The correlation between the BNI Total score from the first administration and the MMSE Total score in the brain dysfunctional patients was .817 (p<.001). The shared common variance was 66.7 %. This finding also replicates the findings obtained when the BNIS was validated in an American study.[2] Prigatano[2] reported a correlation of .71 between the MMSE and the BNIS Total score. This measure of current validity was therefore also replicated.

The German patients’ Total score was significantly lower than that of the German control group as shown by a Mann-Whitney U-Test (z=–5.73; p<.001). The mean score of brain dysfunctional patients was 35 (SD=6.7; range, 26 to 48), and the mean score of the normal control subjects was 47 (SD=2.4; range, 41 to 50). Using a cut-off score of 47 to identify brain dysfunctional patients, the BNIS Total score had a sensitivity value of 90% and a specificity value of 77.5%. These findings are also consistent with the observations obtained in an American standardization study.[3]


German-speaking countries have a great need for reliable and valid screening tests that provide both quantitative and qualitative information about the neuropsychological strengths and weaknesses of patients. Despite the importance of such instruments, appropriate measures for assessing both cognitive and affective disturbances in a neurological population are lacking.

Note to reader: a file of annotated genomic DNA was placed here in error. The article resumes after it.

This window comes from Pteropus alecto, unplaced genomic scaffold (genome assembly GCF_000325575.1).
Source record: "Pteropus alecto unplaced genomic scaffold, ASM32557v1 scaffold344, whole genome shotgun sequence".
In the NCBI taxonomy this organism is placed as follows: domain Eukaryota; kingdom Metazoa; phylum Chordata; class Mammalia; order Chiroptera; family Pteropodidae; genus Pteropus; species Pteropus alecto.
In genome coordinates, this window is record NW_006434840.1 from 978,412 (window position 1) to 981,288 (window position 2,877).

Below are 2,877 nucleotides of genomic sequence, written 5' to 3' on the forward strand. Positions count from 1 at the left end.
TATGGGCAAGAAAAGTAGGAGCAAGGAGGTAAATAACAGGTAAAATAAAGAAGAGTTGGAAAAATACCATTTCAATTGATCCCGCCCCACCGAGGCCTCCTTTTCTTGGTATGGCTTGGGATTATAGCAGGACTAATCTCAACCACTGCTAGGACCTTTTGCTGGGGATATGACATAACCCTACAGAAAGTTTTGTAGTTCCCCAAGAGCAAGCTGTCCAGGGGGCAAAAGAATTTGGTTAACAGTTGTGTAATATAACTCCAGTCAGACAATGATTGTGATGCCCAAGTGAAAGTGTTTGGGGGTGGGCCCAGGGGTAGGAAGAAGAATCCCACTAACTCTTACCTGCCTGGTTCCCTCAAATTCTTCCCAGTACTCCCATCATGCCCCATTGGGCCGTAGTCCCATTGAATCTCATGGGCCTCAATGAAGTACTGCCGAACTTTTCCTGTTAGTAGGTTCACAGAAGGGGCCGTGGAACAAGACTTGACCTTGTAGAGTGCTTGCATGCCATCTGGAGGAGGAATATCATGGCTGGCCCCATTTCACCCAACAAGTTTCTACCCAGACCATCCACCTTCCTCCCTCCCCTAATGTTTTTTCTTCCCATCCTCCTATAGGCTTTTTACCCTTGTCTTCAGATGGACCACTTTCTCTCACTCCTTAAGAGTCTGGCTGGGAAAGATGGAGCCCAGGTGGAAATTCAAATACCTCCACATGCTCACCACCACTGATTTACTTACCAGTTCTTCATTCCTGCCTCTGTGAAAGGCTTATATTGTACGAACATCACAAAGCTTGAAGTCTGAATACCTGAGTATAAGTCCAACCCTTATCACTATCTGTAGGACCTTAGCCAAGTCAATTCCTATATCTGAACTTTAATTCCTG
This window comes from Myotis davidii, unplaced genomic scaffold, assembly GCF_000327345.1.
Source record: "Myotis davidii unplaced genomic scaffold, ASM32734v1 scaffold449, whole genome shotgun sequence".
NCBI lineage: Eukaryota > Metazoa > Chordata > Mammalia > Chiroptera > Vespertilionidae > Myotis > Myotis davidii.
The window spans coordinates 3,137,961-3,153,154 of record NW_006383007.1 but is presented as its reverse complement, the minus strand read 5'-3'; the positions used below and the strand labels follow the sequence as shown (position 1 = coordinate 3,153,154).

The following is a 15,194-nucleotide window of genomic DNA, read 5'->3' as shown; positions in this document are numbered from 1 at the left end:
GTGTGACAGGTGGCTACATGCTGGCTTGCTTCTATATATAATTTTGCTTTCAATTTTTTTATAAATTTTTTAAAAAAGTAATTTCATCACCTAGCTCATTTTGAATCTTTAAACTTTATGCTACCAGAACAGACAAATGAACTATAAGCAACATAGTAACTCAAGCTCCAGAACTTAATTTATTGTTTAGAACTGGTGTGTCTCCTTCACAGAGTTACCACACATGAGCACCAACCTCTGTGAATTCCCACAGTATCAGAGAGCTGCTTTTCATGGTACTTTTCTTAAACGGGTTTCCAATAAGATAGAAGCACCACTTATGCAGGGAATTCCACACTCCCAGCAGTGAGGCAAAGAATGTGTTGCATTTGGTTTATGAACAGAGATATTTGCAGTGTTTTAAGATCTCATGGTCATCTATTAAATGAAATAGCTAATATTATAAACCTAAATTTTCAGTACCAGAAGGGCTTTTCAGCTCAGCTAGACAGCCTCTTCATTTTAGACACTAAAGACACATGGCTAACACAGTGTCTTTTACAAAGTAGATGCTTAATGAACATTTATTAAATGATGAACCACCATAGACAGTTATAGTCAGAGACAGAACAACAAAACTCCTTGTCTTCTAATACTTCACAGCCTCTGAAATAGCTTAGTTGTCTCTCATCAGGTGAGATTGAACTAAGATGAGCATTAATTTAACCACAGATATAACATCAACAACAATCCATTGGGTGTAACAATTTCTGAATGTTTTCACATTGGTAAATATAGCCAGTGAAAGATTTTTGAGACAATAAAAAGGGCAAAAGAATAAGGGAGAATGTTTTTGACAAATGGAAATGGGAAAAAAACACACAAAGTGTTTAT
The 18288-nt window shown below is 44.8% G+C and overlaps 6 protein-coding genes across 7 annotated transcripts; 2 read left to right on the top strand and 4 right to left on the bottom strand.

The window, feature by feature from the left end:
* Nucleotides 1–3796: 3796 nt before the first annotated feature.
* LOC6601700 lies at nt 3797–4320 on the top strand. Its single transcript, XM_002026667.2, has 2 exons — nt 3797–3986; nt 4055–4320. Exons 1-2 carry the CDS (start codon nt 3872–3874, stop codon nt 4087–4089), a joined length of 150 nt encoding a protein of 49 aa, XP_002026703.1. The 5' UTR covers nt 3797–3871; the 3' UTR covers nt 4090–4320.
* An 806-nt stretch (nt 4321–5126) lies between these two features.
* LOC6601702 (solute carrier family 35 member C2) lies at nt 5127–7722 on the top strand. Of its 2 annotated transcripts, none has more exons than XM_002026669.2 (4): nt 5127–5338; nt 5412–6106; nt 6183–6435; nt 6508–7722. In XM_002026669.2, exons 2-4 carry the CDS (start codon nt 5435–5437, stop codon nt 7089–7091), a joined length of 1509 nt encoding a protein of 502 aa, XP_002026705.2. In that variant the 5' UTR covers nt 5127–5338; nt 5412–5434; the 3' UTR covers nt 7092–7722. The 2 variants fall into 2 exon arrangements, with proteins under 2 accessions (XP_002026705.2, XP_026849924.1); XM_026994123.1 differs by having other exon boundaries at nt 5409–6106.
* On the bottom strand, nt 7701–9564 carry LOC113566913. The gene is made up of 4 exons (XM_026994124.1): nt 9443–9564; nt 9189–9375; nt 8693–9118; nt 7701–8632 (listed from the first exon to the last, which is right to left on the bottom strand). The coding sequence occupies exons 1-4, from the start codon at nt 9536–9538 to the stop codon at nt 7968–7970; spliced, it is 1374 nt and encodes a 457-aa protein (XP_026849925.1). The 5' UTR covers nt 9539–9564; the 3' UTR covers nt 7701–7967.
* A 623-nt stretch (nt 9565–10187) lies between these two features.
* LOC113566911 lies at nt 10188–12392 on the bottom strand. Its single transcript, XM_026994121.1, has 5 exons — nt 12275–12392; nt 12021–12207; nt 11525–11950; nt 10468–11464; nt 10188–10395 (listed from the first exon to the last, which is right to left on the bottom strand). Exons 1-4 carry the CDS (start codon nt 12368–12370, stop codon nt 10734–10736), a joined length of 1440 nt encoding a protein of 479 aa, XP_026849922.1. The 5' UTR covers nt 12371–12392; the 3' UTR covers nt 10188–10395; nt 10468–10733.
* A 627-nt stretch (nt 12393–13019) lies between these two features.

This initial validity and reliability study replicates what has been observed in American populations. Both the test-retest reliability of the instrument and its concurrent validity are strikingly similar to observations by Prigatano[2] and Rosenstein, Prigatano, and Amin.[6] Thus, modification of the language items and affect item on the BNIS for a German-speaking group resulted in correlations similar to those obtained in the American population.

This study should be replicated with a larger group of German-speaking brain dysfunctional patients and normal controls. However, the initial findings are encouraging and suggest that the German version of the BNIS may be used to evaluate German-speaking individuals. Future studies should specifically consider expanding the sample size and evaluating whether the BNIS shows ecological validity of the type reported by Wass et al.[7] (See An Analysis of the Construct-Related and Ecological Validity of the BNI Screen for Higher Cerebral Functions: A Synopsis in this issue.)